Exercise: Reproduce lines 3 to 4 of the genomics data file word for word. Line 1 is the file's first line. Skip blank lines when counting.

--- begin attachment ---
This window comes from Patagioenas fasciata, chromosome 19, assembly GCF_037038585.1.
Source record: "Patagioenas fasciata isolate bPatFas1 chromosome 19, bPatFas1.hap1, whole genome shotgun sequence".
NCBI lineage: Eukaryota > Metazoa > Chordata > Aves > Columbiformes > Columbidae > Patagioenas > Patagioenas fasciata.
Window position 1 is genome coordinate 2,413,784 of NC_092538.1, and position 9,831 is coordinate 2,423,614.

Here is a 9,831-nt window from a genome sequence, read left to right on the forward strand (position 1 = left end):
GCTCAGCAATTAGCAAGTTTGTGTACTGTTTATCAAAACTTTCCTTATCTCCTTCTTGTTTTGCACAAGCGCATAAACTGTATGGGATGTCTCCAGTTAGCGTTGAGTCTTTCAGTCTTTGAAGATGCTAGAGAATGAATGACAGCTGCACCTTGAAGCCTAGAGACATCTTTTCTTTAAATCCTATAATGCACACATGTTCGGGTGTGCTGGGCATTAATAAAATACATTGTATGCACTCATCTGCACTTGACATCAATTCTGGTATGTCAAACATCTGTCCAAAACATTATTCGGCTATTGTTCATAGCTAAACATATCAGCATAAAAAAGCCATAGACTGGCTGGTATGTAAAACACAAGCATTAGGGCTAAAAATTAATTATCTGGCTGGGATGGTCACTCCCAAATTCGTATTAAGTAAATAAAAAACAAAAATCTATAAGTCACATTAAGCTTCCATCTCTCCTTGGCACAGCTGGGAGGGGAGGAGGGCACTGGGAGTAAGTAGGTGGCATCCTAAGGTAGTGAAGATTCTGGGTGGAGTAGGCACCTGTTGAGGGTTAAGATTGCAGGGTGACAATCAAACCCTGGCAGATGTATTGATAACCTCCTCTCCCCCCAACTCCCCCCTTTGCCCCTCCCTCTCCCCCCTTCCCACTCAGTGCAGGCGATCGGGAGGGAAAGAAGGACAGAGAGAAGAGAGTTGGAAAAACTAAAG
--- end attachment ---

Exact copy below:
NCBI lineage: Eukaryota > Metazoa > Chordata > Aves > Columbiformes > Columbidae > Patagioenas > Patagioenas fasciata.
Window position 1 is genome coordinate 2,413,784 of NC_092538.1, and position 9,831 is coordinate 2,423,614.